I don't see how the drive mechanism is any different than a Sphero toy, but I like the dual gimballed camera mechanism. I assume the cameras are independently controllable in pan and tilt, like a chameleon? If you could point them in the same direction, you could probably get reasonable stereo vision to a remote operator.
This is an interesting alternative arrangement for a security patrol device, and it would appear to have avoided quite a few of the common challenges with it's unique form factor. But it would be fairly simple to neutralize with a method similar to the one used by biologists for capturing skunks. But otherwise it is quite an intersting package. A smaller version would probably sell very well as a high-class toy. Just think, a two inch model could probably go almost anywhere and not be noticed. But scaling down might be quite a challenge.
"The patented drive-mechanism uses a motorized pendulum to propel the Guardbot by changing the center of gravity for back-and-forth movement, as well as 360-degree turns" sounds like an ingenious way to take advantage of a sphere's capability for directional momentum. It reminds me of a hamster ball with a hamster in it - the hamster's center of gravity affecting the ball's motion and direction while moving about the floor. I am wondering if any of these are in service yet - the variety of payloads make the extremely versatile and I could see them being used in many different applications.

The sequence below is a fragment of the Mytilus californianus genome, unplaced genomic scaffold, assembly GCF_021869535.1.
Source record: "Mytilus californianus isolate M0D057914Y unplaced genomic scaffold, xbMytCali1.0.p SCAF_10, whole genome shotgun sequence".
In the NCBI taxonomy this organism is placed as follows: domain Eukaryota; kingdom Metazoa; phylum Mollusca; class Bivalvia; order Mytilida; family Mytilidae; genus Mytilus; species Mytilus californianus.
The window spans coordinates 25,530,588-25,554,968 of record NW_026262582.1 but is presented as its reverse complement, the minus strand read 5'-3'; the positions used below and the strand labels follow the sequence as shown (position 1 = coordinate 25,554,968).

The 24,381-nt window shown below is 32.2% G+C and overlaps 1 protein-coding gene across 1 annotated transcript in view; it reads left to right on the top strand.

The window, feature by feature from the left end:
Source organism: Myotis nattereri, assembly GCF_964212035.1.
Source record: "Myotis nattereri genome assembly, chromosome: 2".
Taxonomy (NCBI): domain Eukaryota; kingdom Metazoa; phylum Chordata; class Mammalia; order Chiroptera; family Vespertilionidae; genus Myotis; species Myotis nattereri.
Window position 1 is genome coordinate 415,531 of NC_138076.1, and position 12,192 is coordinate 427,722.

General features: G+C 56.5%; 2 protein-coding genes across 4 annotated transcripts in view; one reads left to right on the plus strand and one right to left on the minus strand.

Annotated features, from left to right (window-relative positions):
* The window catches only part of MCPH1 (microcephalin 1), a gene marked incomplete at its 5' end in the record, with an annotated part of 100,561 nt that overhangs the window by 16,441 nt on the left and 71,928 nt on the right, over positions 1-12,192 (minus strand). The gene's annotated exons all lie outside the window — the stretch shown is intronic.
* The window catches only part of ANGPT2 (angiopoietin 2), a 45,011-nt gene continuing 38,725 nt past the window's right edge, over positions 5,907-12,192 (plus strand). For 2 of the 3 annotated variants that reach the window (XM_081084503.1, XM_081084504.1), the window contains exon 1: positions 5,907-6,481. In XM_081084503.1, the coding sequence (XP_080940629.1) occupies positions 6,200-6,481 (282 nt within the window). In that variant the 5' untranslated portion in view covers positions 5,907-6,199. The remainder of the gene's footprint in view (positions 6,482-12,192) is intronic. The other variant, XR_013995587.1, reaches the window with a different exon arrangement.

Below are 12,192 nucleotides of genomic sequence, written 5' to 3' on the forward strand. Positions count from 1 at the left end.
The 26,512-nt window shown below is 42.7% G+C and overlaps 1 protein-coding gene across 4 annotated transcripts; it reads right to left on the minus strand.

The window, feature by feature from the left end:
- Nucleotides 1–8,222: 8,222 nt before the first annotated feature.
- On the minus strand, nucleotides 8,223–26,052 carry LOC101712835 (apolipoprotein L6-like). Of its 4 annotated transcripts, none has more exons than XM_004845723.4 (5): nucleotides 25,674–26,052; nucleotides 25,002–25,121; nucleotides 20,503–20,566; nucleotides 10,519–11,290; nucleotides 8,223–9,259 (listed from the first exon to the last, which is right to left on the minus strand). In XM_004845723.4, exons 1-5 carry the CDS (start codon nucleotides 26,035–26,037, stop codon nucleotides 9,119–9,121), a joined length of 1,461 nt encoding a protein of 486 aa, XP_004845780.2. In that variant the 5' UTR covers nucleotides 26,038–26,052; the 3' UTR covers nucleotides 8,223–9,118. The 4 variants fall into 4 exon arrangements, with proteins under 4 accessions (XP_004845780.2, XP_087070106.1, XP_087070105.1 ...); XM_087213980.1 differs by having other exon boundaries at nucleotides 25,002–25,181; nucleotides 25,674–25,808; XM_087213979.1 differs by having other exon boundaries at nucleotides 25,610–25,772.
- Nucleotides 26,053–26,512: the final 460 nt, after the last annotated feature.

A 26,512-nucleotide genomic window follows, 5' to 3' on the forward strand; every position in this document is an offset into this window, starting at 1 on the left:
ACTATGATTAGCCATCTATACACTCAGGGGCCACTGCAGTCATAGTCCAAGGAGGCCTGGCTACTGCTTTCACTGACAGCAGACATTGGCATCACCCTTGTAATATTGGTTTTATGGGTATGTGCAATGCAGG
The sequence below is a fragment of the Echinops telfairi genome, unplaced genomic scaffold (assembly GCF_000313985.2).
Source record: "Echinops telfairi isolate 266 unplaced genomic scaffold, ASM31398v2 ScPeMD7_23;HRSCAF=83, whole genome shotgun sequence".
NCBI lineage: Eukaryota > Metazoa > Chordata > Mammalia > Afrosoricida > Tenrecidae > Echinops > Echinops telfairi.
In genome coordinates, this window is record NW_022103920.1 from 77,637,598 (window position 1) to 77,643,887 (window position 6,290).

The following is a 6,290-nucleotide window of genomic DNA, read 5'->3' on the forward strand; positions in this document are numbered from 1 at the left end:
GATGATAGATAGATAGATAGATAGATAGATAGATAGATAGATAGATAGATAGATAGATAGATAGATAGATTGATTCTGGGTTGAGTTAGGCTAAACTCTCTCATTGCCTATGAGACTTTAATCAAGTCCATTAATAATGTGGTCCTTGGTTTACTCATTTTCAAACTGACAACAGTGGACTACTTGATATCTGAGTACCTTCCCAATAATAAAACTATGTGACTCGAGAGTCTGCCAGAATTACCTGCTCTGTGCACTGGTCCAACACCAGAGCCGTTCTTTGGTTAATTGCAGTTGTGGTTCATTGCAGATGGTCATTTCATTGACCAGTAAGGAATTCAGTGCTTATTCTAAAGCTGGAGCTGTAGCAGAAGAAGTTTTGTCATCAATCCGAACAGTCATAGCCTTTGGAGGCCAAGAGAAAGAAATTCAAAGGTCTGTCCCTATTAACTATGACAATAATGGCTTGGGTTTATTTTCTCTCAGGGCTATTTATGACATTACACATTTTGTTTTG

The first Tacoma Narrows Bridge was a Washington State suspension bridge that opened in 1940 and spanned the Tacoma Narrows strait of Puget Sound between Tacoma and the Kitsap Peninsula. It opened to traffic on July 1, 1940, and dramatically collapsed into Puget Sound on November 7, just four months after it opened.
Noting that we now live in an era of “confusion and ill-conceived stuff,” Ammunition design studio founder Robert Brunner, speaking at Gigaom Roadmap, said that by adding connectivity to everything and its mother, we aren't necessarily doing ourselves any favors, with many ‘things’ just fine in their unconnected state.
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